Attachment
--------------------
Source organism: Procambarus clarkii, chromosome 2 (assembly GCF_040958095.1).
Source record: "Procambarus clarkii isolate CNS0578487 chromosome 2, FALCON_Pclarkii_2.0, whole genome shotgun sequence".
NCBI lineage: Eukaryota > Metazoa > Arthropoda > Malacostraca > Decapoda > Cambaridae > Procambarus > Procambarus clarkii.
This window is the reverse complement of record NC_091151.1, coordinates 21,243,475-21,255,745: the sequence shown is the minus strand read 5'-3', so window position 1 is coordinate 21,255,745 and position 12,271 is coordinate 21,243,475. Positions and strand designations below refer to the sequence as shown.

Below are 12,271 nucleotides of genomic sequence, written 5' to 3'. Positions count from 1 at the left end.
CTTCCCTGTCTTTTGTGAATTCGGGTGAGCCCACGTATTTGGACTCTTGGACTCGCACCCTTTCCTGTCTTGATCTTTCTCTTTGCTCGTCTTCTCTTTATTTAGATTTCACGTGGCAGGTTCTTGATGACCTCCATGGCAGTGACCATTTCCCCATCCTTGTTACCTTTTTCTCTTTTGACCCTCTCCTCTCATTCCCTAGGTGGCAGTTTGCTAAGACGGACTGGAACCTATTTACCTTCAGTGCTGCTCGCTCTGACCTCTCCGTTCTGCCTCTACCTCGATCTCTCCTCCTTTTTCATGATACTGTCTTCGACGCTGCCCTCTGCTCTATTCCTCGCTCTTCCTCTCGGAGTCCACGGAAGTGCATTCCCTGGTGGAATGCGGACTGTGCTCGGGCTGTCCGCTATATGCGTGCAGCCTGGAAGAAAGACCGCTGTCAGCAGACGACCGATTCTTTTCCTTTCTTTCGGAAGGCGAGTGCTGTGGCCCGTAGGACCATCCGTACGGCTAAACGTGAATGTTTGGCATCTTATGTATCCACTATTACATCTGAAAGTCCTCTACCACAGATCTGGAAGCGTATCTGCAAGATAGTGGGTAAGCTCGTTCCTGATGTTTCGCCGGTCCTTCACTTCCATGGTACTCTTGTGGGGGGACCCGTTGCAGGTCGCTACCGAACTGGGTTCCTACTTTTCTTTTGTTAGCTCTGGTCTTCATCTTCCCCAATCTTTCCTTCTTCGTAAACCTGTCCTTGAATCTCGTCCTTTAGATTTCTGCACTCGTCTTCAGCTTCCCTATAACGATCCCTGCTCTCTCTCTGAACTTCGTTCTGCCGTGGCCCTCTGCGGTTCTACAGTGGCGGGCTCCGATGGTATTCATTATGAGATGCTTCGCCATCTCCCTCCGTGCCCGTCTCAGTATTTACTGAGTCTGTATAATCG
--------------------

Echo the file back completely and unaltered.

Source organism: Procambarus clarkii, chromosome 2 (assembly GCF_040958095.1).
Source record: "Procambarus clarkii isolate CNS0578487 chromosome 2, FALCON_Pclarkii_2.0, whole genome shotgun sequence".
NCBI lineage: Eukaryota > Metazoa > Arthropoda > Malacostraca > Decapoda > Cambaridae > Procambarus > Procambarus clarkii.
This window is the reverse complement of record NC_091151.1, coordinates 21,243,475-21,255,745: the sequence shown is the minus strand read 5'-3', so window position 1 is coordinate 21,255,745 and position 12,271 is coordinate 21,243,475. Positions and strand designations below refer to the sequence as shown.

Below are 12,271 nucleotides of genomic sequence, written 5' to 3'. Positions count from 1 at the left end.
CTTCCCTGTCTTTTGTGAATTCGGGTGAGCCCACGTATTTGGACTCTTGGACTCGCACCCTTTCCTGTCTTGATCTTTCTCTTTGCTCGTCTTCTCTTTATTTAGATTTCACGTGGCAGGTTCTTGATGACCTCCATGGCAGTGACCATTTCCCCATCCTTGTTACCTTTTTCTCTTTTGACCCTCTCCTCTCATTCCCTAGGTGGCAGTTTGCTAAGACGGACTGGAACCTATTTACCTTCAGTGCTGCTCGCTCTGACCTCTCCGTTCTGCCTCTACCTCGATCTCTCCTCCTTTTTCATGATACTGTCTTCGACGCTGCCCTCTGCTCTATTCCTCGCTCTTCCTCTCGGAGTCCACGGAAGTGCATTCCCTGGTGGAATGCGGACTGTGCTCGGGCTGTCCGCTATATGCGTGCAGCCTGGAAGAAAGACCGCTGTCAGCAGACGACCGATTCTTTTCCTTTCTTTCGGAAGGCGAGTGCTGTGGCCCGTAGGACCATCCGTACGGCTAAACGTGAATGTTTGGCATCTTATGTATCCACTATTACATCTGAAAGTCCTCTACCACAGATCTGGAAGCGTATCTGCAAGATAGTGGGTAAGCTCGTTCCTGATGTTTCGCCGGTCCTTCACTTCCATGGTACTCTTGTGGGGGGACCCGTTGCAGGTCGCTACCGAACTGGGTTCCTACTTTTCTTTTGTTAGCTCTGGTCTTCATCTTCCCCAATCTTTCCTTCTTCGTAAACCTGTCCTTGAATCTCGTCCTTTAGATTTCTGCACTCGTCTTCAGCTTCCCTATAACGATCCCTGCTCTCTCTCTGAACTTCGTTCTGCCGTGGCCCTCTGCGGTTCTACAGTGGCGGGCTCCGATGGTATTCATTATGAGATGCTTCGCCATCTCCCTCCGTGCCCGTCTCAGTATTTACTGAGTCTGTATAATCG